The Dreyfus Affair, the furore caused by a miscarriage of justice in France in 1894, is a source of perennial interest. It raises questions of national identity, political morality and personal integrity that are still relevant today with immigration, Euroscepticism and dodgy dossiers. It is also, as Emile Zola recognised, a gripping story: ‘What a poignant drama, and what superb characters.’ Like Zola, Robert Harris has recognised the Affair’s dramatic potential and re-tells it here as the taut, first-person, present-tense narrative of the heroic Colonel Georges Picquart.
Picquart was a high-flying young officer from Alsace who acted as observer for the Minister of War, General Mercier, during the court martial held in camera of the Jewish officer, Alfred Dreyfus, charged with passing secrets to the Germans. The chief evidence against Dreyfus was the similarity of his handwriting to that on an incriminating document— the bordereau — filched from the wastepaper basket of the German military attaché by the embassy’s cleaning lady. Dreyfus was duly convicted and sentenced to life imprisonment on Devil’s Island.
A year or so later, Picquart was made head of the French secret service, the euphemistically named ‘Statistical Section’ of the army’s Second Bureau. Soon after his appointment there comes from the same wastepaper basket fragments of an unsent letter-telegram which, when pieced together, reveal an ongoing traffic in secret documents. The name and address of the proposed recipient, a Major Esterhazy, are on the form.
In due course, Picquart discovers that the handwriting of Major Esterhazy is identical to that of the bordereau that incriminated Dreyfus. He reports his discovery to his superiors. They tell him to bury it. If Esterhazy is guilty, then Dreyfus is innocent, and to admit a miscarriage of justice in the case of Dreyfus will do irreparable harm to the army in critical times. Picquart protests against this sacrifice of an innocent man. ‘Really.’ he is told, ‘when all is said and done, what does it matter to you if one Jew stays on Devil’s Island?’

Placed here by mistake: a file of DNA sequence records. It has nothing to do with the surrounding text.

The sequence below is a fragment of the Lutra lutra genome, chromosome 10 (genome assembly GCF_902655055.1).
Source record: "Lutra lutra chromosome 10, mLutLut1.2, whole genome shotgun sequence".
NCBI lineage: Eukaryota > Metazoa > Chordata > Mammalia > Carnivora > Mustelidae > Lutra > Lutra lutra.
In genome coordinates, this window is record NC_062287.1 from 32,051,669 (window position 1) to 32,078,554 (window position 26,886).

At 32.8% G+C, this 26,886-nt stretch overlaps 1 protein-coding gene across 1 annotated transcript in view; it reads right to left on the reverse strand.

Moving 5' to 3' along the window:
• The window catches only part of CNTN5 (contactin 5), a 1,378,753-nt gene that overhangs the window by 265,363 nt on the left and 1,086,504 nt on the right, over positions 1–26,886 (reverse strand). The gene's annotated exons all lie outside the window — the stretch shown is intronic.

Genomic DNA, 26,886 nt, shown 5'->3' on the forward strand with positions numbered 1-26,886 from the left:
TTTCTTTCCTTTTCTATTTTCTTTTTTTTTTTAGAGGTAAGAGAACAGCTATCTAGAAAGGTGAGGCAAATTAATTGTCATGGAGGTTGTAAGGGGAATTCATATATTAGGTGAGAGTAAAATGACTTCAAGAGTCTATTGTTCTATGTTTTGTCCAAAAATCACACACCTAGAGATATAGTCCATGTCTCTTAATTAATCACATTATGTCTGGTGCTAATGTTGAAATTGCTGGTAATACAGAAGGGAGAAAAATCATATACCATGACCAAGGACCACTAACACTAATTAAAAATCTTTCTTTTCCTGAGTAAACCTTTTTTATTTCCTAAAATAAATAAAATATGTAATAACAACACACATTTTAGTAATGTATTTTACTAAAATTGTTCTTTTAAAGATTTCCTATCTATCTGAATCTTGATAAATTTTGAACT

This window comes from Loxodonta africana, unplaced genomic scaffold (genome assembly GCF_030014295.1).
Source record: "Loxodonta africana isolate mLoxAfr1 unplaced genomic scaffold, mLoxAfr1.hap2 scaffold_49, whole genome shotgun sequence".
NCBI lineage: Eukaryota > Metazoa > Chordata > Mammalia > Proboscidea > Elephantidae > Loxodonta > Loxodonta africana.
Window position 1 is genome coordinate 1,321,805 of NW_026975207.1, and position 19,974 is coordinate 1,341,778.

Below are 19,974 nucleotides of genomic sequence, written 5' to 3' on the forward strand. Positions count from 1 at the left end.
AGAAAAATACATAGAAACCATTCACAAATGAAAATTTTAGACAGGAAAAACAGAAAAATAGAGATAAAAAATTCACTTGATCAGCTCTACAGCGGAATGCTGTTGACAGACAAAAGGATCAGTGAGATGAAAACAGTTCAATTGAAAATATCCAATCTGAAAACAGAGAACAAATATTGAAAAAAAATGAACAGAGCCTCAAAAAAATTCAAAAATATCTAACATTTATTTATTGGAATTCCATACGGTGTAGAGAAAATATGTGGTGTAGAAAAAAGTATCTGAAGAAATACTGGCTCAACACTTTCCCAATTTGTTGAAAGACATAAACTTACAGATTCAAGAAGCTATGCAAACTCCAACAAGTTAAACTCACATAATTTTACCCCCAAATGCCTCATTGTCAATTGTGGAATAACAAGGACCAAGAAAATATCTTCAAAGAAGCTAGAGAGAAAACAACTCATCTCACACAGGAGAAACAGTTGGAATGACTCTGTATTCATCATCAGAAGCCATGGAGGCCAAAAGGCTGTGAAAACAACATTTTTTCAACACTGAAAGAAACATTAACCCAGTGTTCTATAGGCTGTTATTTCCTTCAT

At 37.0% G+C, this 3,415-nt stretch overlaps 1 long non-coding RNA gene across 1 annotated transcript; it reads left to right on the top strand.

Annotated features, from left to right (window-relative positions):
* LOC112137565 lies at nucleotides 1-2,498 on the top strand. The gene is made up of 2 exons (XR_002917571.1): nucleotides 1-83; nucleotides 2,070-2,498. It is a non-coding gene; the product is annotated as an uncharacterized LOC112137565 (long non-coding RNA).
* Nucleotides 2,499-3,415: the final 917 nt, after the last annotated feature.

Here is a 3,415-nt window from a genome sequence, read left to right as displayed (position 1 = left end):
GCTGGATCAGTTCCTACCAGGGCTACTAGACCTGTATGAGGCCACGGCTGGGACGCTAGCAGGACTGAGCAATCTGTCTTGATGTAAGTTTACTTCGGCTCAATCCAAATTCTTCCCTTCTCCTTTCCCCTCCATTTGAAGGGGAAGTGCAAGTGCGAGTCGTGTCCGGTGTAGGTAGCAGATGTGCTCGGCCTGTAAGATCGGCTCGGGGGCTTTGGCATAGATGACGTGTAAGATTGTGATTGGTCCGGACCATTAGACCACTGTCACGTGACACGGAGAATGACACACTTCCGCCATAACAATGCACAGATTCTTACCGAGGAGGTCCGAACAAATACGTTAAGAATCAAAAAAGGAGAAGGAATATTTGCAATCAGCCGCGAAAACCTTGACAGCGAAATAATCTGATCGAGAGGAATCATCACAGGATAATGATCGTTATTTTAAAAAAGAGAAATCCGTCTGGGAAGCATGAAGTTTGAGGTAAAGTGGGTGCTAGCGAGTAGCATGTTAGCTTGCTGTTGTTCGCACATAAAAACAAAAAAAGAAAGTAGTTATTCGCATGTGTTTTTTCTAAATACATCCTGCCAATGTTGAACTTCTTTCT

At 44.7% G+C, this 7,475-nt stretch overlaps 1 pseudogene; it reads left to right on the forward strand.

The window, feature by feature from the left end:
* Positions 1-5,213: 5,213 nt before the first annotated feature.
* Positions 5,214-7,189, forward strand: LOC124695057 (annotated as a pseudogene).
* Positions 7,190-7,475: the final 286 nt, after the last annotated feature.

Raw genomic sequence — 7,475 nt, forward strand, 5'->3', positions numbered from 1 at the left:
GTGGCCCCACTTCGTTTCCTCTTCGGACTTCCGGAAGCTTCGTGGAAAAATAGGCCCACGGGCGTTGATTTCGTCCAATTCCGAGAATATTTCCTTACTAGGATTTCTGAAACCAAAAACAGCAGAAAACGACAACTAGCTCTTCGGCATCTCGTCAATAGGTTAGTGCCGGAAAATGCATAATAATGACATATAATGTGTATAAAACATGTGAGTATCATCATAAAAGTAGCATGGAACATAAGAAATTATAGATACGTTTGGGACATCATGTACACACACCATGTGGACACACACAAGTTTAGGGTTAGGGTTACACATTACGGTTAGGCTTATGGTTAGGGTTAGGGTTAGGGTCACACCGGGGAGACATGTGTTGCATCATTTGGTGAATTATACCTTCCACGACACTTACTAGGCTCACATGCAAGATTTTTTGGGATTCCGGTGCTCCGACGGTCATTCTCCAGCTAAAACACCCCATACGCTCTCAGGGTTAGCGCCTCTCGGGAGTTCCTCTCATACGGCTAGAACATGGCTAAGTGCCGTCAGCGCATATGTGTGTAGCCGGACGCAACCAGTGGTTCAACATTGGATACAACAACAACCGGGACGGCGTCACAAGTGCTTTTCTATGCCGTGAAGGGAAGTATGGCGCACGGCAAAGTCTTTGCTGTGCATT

Those familiar with the Dreyfus Affair will be greatly impressed by the skill with which Harris weaves historical facts into his fictional narrative. He tells us that he has been ‘obliged…to invent many personal details’, and even for Dreyfus cognoscenti it is not always clear what is fact and what is fiction. Was Picquart, who came from a Catholic family, always so anti-Catholic? Why did he admire General Mercier for his refusal to attend mass when the governments at the time were virulently anti-clerical? Had Picquart’s affair with Pauline Monnier, the wife of an official in the Foreign Office, really been going on for 25 years? Or are we told this to scotch the rumours that Picquart was bisexual?
‘Thrillers,’ Picquart informs us, ‘may sometimes contain more truths than all Monsieur Zola’s social realism put together.’ An Officer and a Spy is more than a thriller but inevitably such a taut narrative fails to convey why the turmoil caused by the Dreyfus Affair brought France to the brink of civil war. But what we lose in in-depth understanding, we gain in excitement, as the spy becomes spied upon, the investigator becomes the suspect, and the full force of the state’s sinister apparatus of espionage and dirty tricks is directed against its own chief.
Harris’s evocation of fin-de-siècle Paris is superb, and so too are his deft sketches of people — the vain generals and the complex but crucial Major Henry. Less convincing, in my view, is his depiction of Henry’s buffoonish fellow-conspirator, Major Du Paty de Clam. Would the person who said of Dreyfus that ‘a man who betrayed his wife is quite capable of betraying his country’ have made a pass at Lucie Dreyfus when he searched her apartment? At times it seems that Harris has been swept up by Dreyfusard polemic: even Du Paty’s breath smells of decay ‘that comes from deep within him’, like the stench of the drains beneath the Statistical Section.
Christian Vigouroux, whose book on Picquart Harris cites as one of his sources, describes his subject as ‘a man without qualities’. Harris’s Picquart is no less enigmatic for being mildly sanitised. We have his anti-Semitic remark during Dreyfus’s degradation, Lazare’s charge that he was an anti-Semite, and his curt rejoinder when Dreyfus thanks him for what he did to secure his release: ‘I only did my duty.’ But we are not told that Picquart took to reading Drumont’s virulently anti-Semitic La Libre Parole. ‘If Drumont hadn’t got in first,’ wrote Clemençeau, ‘what a splendid anti-Semitic newspaper Picquart and I could have run.’ It is more palatable, of course, for the modern reader to be told that this heroic champion of justice had an innate dislike of Catholics rather than Jews.
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